In the 1807 campaign on Baggovuta, the task was to cover the retreat of the Allied army from Yankov to Preussish-Eylau. In January, in the rear-guard battle in the city of Preussis-Eylau, he received a heavy concussion with a nucleus, but he managed to detain the enemy. For this fight he was awarded the Order of St.. Anna 1 degree. Despite the injury of Karl Fedorovich, in the summer of 1807, he took part in the battle of Galesburg, and then in the battle of Friedland. Raevsky. It is worth noting that Prince Bagration valued Baggovut and often relied on the military art of the latter.
After the completion of the coalition warrior Baggovut was promoted to lieutenant general. But he did not have to rest on his laurels for a long time, in 1808, the war began with Sweden. Here Baggovut successfully commanded a number of operations and particularly distinguished himself in the battle of Abo, where the Swedish landing force was defeated.
In 1812, Baggovut commanded the 2 Infantry Corps of the 1 Western Army, Barclay de Tolly. The corps, originally located in Orzhitsy, retreated to Smolensk and took part in the battle for the city itself. On August 17, the 6 Division of Major General Yevgeny of Württemberg was deployed to the aid of units of the Dohturov 4 Infantry Corps. Her timely approach allowed her to correct the situation at that moment unfavorable for the Russians.
Leaving the burning Smolensk dominated by the French, the Baggovut corps with the whole army retreated to Borodino, where the general battle of the campaign took place. The 2 Infantry Corps initially occupied a position on the right flank, but when it became clear that the main events were unfolding on the left, Barclay de Tolly transferred Baggovut's corps to the village of Utica. By the time of the approach of the 2 Infantry, the cavalry of Poniatowski and the Junot corps, due to the enormous advantage in numbers, some success had already been achieved, pushing the Tuchkov-3 1 corps. General Tuchkov himself was seriously wounded in one of the counterattacks on the Utitsky barrow. If the defense of the left flank had been broken, then Napoleon would have had great prospects for entering the rear of the Russian army.
It is likely that a convenient position to retreat would allow part of the army to escape, but the losses would be incomparably higher. However, Baggovut, who took command after the injuries of Bagration and Tuchkov, managed to gain a foothold on the left flank and he withdrew his troops only after it became clear that Bagration flushes had been taken by the French and that they didn’t keep Utitsu and Utitsky kurgan. For the battle of Borodino, Karl Fedorovich received the Order of St.. Alexander Nevsky. But they did not have time to hand the award signs and the emperor's rescript.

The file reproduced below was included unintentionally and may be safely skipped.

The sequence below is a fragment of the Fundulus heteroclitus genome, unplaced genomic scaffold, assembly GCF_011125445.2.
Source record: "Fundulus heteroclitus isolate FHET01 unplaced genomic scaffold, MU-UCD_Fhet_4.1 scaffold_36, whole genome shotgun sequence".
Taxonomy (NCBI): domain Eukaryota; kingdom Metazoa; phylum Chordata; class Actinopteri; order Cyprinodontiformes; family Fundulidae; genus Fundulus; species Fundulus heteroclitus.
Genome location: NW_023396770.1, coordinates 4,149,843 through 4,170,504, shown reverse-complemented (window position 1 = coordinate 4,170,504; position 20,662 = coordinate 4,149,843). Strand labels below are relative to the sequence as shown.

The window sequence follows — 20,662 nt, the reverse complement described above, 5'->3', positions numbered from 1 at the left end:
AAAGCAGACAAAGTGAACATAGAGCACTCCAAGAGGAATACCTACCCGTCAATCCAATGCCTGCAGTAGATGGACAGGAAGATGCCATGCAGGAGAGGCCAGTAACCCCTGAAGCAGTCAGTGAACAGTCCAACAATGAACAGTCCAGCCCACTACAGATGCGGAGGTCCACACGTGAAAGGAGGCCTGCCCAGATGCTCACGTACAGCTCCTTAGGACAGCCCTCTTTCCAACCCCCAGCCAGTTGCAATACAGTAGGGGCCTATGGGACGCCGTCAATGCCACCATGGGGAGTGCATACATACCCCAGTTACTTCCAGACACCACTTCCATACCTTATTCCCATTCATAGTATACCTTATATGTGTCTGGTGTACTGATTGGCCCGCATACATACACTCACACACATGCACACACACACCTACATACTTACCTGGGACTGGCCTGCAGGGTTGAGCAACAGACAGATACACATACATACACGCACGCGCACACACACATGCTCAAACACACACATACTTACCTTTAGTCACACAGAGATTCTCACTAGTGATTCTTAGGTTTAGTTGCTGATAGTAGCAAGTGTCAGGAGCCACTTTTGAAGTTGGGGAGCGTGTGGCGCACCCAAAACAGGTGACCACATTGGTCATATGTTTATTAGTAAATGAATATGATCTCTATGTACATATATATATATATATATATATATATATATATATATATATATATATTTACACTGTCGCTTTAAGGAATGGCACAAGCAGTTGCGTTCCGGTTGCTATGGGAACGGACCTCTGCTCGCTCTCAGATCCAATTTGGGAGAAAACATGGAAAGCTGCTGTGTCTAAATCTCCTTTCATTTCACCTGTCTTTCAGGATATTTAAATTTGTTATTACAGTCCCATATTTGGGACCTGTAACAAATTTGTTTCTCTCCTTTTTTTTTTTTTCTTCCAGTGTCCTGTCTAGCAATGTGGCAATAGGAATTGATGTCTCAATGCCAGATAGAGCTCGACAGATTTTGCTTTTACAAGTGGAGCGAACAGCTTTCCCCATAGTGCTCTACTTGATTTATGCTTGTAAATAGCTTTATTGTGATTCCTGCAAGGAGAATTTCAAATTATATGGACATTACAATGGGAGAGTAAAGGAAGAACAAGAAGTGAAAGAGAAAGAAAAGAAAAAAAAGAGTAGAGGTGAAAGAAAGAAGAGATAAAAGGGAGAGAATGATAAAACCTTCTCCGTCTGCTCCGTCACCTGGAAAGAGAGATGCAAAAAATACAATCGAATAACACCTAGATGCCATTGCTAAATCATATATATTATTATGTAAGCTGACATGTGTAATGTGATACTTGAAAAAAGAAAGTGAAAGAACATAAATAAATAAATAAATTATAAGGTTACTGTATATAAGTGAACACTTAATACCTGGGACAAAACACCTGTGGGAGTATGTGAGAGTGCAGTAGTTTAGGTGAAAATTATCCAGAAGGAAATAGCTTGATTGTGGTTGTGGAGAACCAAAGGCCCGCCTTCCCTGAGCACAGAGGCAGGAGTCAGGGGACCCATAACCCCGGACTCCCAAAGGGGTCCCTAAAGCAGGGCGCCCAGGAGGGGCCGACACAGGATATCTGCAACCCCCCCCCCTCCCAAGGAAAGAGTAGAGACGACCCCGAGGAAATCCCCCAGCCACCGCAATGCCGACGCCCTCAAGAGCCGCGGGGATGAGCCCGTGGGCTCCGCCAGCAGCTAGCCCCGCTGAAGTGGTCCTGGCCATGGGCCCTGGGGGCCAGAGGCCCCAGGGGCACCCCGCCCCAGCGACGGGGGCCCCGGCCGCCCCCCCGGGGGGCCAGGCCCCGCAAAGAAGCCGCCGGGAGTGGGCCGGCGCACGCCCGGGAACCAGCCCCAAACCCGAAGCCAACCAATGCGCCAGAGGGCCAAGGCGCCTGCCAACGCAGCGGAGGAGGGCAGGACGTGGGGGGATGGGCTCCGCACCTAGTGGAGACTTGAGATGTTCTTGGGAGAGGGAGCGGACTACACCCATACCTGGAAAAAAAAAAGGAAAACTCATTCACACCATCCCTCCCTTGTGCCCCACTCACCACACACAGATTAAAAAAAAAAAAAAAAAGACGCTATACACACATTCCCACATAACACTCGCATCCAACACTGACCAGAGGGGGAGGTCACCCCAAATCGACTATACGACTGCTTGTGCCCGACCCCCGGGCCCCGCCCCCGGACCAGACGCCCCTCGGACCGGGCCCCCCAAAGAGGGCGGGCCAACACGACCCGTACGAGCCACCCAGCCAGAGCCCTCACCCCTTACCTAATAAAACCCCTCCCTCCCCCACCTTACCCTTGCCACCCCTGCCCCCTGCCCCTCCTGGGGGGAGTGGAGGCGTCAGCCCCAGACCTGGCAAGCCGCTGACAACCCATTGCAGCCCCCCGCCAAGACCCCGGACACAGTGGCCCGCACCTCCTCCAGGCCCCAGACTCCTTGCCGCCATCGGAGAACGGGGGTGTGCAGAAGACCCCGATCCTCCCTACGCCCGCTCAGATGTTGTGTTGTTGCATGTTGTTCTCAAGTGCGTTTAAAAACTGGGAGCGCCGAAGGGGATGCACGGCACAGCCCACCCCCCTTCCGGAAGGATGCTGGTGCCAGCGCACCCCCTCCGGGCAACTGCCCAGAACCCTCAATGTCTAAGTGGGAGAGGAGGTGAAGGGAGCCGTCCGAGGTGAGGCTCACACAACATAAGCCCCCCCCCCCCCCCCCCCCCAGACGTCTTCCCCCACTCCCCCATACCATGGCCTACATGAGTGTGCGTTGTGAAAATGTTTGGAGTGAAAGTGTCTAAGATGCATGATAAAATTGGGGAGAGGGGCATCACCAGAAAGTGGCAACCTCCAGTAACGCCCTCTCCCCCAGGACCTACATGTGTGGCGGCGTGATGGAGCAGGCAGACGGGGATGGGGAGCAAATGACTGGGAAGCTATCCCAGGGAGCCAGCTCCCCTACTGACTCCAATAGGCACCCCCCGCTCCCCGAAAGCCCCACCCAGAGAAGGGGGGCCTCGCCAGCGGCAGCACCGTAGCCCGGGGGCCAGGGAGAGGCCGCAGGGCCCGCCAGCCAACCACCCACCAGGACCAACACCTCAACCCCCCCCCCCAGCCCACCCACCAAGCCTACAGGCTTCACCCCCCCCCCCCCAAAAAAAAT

October 18, not far from the Russian camp at Tarutino, was found a consolidated detachment of Marshal Murat, who with his presence was supposed to demonstrate the false direction of the retreat of the French from Moscow. The avant-garde commander of the French cavalry, pretty thinned by that time, numbered about 20 thousand fighters and 197 guns. The partisan detachments reported that the nearest reinforcements, which Murat might receive, were in Moscow. To the remoteness of the reinforcements, the unfavorable position of the French was added, to the left flank of which a dense forest adjoined. In the end, it was decided to attack the troops of Murat.
Baggovut's infantry corps was to attack the left flank of the French near the village of Teterinka. By chance, the corps came out of the forest opposite the French battery and the renowned general, who had survived the bloody battle of Borodino, was killed by the core at the very beginning of the battle. This did not allow the Russian infantry to act more decisively. As a result, Murat could not be completely defeated, but the French suffered significant losses, only by prisoners losing the order of 2000 people, in addition to 22 guns and the entire train. The Russians, on the other hand, have lost the order of 300 people killed and wounded.
Both Alexander I and Kutuzov regretted the loss of Baggovut. The commander-in-chief noted that Karl Fedorovich was one of the most talented corps commanders, and the emperor, in a letter to the widow of the commander of the 2 infantry corps, wrote the following: "I lost in him a brave commander useful to the fatherland."
Karl Fedorovich Baggovut was one of many foreigners in the Russian service, thanks to whom they managed to stop Napoleon’s invasion.